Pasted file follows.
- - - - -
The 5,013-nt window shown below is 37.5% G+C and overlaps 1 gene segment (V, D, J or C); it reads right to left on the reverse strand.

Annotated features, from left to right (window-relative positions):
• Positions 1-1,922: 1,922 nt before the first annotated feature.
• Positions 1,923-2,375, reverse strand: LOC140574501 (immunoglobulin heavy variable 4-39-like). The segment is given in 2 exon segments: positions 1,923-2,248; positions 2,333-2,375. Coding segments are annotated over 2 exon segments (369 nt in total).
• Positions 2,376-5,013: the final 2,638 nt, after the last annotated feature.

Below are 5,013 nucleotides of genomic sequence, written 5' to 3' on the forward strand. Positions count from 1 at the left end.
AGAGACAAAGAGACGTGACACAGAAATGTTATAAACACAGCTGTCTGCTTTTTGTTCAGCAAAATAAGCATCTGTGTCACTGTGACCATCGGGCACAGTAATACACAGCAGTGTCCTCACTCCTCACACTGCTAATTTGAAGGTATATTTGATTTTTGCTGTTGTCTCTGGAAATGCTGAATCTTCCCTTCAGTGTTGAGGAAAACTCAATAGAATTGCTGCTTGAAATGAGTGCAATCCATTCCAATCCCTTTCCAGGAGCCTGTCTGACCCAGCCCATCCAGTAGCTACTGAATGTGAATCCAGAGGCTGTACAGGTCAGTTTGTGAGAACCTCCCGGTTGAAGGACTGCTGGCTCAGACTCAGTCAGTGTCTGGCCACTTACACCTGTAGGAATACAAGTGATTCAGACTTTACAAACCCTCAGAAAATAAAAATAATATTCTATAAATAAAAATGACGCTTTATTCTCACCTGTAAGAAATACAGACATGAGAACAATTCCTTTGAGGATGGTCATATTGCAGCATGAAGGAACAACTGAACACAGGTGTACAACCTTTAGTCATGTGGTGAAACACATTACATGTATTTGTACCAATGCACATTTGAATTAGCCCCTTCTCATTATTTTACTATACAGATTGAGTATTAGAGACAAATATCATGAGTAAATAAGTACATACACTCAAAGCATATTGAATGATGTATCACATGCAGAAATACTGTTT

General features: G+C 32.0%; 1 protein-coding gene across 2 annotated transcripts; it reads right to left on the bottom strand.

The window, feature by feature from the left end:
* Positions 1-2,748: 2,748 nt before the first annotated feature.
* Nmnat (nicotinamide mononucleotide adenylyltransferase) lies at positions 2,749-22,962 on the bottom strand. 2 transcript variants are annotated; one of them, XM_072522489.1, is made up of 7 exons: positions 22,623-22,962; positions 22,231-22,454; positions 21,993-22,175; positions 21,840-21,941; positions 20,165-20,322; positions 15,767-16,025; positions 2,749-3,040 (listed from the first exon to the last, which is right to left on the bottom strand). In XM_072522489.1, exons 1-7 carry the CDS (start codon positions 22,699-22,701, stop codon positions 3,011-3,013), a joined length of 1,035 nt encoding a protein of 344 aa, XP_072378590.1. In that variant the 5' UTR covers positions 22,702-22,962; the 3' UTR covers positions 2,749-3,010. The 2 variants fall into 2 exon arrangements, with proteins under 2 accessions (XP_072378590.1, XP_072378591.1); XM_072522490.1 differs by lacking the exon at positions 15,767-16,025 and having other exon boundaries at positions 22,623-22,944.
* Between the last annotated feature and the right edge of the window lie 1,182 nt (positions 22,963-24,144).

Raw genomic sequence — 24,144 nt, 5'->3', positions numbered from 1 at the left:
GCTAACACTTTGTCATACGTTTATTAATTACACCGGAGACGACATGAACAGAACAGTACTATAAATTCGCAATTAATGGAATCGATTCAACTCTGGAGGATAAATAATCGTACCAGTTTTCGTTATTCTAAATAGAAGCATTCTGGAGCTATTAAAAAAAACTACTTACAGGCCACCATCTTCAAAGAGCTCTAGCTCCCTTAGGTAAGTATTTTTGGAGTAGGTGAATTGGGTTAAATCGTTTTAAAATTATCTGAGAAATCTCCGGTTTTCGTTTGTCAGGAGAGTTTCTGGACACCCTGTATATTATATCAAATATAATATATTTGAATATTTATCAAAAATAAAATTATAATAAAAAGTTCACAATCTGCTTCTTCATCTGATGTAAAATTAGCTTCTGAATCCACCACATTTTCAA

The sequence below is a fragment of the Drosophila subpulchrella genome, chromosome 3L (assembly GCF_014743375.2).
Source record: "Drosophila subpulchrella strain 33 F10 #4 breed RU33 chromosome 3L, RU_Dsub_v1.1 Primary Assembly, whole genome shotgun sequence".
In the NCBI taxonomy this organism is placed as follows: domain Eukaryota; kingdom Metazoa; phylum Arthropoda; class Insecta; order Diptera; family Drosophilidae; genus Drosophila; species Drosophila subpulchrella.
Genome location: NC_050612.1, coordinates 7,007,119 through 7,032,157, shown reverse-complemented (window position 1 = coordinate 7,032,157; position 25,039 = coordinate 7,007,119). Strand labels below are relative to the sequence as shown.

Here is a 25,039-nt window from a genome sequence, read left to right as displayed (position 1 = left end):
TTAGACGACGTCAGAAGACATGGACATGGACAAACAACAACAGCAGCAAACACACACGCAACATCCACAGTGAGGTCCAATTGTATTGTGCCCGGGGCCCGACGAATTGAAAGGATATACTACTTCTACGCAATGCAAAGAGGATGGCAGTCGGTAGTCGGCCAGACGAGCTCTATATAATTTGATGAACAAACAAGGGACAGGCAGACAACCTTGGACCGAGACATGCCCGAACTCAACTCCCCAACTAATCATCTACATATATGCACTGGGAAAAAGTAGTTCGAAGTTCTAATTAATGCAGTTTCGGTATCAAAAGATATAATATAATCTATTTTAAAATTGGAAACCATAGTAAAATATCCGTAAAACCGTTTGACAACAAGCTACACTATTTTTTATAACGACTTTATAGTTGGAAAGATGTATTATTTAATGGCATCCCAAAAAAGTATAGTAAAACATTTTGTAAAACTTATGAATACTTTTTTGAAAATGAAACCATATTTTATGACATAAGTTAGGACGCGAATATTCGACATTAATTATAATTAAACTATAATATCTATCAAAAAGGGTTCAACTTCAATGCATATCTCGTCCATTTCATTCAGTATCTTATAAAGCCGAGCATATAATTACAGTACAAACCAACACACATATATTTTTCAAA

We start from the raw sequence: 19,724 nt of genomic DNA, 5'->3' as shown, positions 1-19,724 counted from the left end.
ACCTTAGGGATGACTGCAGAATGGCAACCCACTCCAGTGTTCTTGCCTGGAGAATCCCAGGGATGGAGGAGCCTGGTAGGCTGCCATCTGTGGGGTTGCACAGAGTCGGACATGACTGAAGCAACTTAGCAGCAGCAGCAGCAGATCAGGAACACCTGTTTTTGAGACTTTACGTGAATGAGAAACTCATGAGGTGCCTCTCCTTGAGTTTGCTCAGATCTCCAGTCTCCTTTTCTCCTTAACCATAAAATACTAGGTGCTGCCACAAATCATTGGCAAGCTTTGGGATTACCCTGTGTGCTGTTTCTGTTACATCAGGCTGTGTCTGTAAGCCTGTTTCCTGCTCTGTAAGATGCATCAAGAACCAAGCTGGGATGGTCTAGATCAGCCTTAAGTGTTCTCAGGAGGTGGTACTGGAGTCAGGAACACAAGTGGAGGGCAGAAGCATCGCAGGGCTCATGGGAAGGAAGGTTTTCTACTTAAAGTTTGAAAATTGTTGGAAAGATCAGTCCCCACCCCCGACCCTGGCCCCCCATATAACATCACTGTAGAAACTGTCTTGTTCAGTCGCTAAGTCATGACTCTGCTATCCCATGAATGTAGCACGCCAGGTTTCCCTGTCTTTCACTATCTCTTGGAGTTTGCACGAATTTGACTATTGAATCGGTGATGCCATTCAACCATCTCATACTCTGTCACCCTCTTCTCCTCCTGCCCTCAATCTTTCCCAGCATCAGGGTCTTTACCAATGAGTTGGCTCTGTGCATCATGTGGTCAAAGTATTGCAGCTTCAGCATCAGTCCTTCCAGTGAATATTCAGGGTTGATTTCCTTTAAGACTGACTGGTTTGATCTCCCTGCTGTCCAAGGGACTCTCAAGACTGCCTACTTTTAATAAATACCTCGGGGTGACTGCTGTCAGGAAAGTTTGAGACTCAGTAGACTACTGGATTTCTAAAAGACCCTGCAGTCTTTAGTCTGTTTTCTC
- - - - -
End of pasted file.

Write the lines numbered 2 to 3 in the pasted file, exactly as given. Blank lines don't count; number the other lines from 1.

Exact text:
Annotated features, from left to right (window-relative positions):
• Positions 1-1,922: 1,922 nt before the first annotated feature.